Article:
I’ve been playing and collecting role-playing games since 1987. And during that time I’ve been part of:
- Two versions of Star Frontiers
- Three versions of ShadowRun
- Three versions of Rolemaster
- Three, four or five versions, depending on how you count them, of Dungeons and Dragons
- Two versions of Monte Cook’s Arcana Unearthed
- Three versions of Star Wars
Typically, I have embraced these version changes for a variety of reasons. The first, and probably the most common reason, is that a new version holds the promise of improvements over the previous version. After all, if the game companies continue to play their own games a better understanding of the system model should emerge. And if they listen to their customers, an even better understanding can emerge.
Another reason for embracing these versions is that when a new version is released the previous version is commercially put out to pasture. Any commercial support and future developments are done on the latest version of the game; No new source books, no new adventures, no “sanctioned tweaking” of the rules.
Inevitably, transitioning versions will always leave some people at the curb. Look at the number of computer users still running Windows XP, 98 or, god forbid, Windows ME. Transition is hard, especially when, from most people’s perspective, things still work. A new role-playing version doesn’t invalidate the previous version; The dice will still roll for the older version and the hard-copy books remain intact.
In cases of large change Edition Wars erupt; The hold-outs and the adopters bicker over the merits and failings of the editions. This has been evident the transition from 3rd Edition Dungeons and Dragons to 4th Edition Dungeons and Dragons, where the changes between the rules set were quite noticeable. update: Seven years later, and we are 4 years into D&D 5E. A few months after the 5E launch I wrote about the then 400 pound guerilla waking up. Today, Dungeons & Dragons 5E is wildly popular, driven by access to a tremendous well of content: actual play podcasts, dmsguild.com, blogs, Twitch streams, etc. In D&D’s abdication during 4th Edition, a well spring of creativity emerged. With 5E, we witnessed a return of Wizards of the Coast using the lingua franca of the gaming industry; the framework of 3E, updated and also released under the Open Game License.
The Dungeons and Dragons community fragmented with the introduction of the 4th Edition. I believe the primary reason is that Wizards of the Coast did not release the game under the Open Gaming License, instead using their much more limiting 4th Edition Game System License. The result was that all 3rd party publishers had to evaluate whether they wanted to play by these new and very limiting rules? The market spoke, and the 3rd party support for 4th Edition is almost nil, especially when compared to the vast, and continuing, 3rd party support for 3rd Edition. As a result of the Open Gaming License, the core elements of the 3rd Edition of Dungeons and Dragons is very much alive in the successful Pathfinder RPG. Based on interviews with retailers, distributors, and manufactures, it appears that Pathfinder RPG is holding it’s own against 4th Edition.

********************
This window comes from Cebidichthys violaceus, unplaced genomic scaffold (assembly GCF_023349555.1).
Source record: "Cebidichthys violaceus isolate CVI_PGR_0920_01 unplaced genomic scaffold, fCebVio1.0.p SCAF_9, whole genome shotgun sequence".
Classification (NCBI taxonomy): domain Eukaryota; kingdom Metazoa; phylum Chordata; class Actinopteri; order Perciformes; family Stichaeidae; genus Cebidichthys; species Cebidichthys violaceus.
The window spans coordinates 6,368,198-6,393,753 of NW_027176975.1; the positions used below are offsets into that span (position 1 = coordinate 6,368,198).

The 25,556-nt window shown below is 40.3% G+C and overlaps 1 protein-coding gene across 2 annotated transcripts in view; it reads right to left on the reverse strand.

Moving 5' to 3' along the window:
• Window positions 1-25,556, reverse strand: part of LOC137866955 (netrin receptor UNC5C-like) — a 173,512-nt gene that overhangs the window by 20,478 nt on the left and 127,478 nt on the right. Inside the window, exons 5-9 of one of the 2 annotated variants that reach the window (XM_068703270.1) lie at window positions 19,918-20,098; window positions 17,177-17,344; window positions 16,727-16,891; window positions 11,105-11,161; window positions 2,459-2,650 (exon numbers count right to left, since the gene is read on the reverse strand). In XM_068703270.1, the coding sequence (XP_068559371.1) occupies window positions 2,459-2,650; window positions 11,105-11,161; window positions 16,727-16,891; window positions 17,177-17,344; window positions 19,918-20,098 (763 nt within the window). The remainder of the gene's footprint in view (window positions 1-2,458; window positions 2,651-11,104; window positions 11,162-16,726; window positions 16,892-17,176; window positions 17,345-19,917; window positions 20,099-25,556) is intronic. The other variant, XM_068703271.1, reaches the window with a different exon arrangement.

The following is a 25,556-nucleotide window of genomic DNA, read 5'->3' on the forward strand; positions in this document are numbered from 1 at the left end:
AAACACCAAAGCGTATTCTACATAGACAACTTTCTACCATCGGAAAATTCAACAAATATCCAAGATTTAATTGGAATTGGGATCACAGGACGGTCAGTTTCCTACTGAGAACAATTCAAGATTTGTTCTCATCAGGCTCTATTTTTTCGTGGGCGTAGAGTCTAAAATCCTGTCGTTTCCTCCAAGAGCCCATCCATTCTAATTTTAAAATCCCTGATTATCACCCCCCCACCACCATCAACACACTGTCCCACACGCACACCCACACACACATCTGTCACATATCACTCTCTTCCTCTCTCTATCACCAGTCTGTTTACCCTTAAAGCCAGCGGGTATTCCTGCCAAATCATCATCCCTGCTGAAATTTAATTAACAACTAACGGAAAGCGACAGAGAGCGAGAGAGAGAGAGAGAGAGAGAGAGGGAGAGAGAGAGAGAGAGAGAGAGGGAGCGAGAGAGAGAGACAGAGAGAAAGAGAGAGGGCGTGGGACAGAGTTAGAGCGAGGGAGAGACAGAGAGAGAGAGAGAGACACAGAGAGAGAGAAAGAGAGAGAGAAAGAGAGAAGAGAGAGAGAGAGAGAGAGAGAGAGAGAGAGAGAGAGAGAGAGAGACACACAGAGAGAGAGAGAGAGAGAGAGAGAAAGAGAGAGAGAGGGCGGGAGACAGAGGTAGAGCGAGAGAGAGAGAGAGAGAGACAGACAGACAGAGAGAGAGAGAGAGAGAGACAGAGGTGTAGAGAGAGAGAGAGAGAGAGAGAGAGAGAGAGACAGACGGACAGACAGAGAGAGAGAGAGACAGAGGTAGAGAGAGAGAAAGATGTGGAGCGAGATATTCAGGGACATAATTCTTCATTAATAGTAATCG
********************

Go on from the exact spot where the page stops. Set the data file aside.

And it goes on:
Dungeons and Dragons is the 800 pound gorilla, and in 3rd Edition, the 800 pound gorilla had a tribe of many smaller gorillas. Now, the once 800 pound gorilla has shed a few pounds, and must share the forest with a 600 pound gorilla.
Ultimately, I believe the game changers for this whole version mess has been the Internet and the Open Gaming License. Prior to the Internet, information concerning games was rather difficult to get (especially if you were 15 years old). Now gamers can get lots of information about changes, as well as vent about version fatigue. More importantly, they can establish communities around their “favorite system.” These communities, morning the loss of support for their favorite editions, can take on the mantle of support, often times in a limited manner, of the system they hold dear (Birthright.net, Alternity.net, StarFrontiersMan.com, and Fight On Magazine! just to name a few) .
Couple the Internet with the Open Gaming License, and suddenly a version of the game need not die. A handful or legion, not quite sure, of intrepid souls have, from the Standard Reference Document and Open Gaming License, managed to rebuild much of the 1st Edition and 2nd Edition (list of Retro Clones) of the Dungeons and Dragons rules-set. They can’t call it Dungeons and Dragons, as that is the proprietary name. However, there are Fighters, Illusionists, Dwarves, Elves, Armor Class, Hit Points, 1st level Spells, Saving Throws, etc.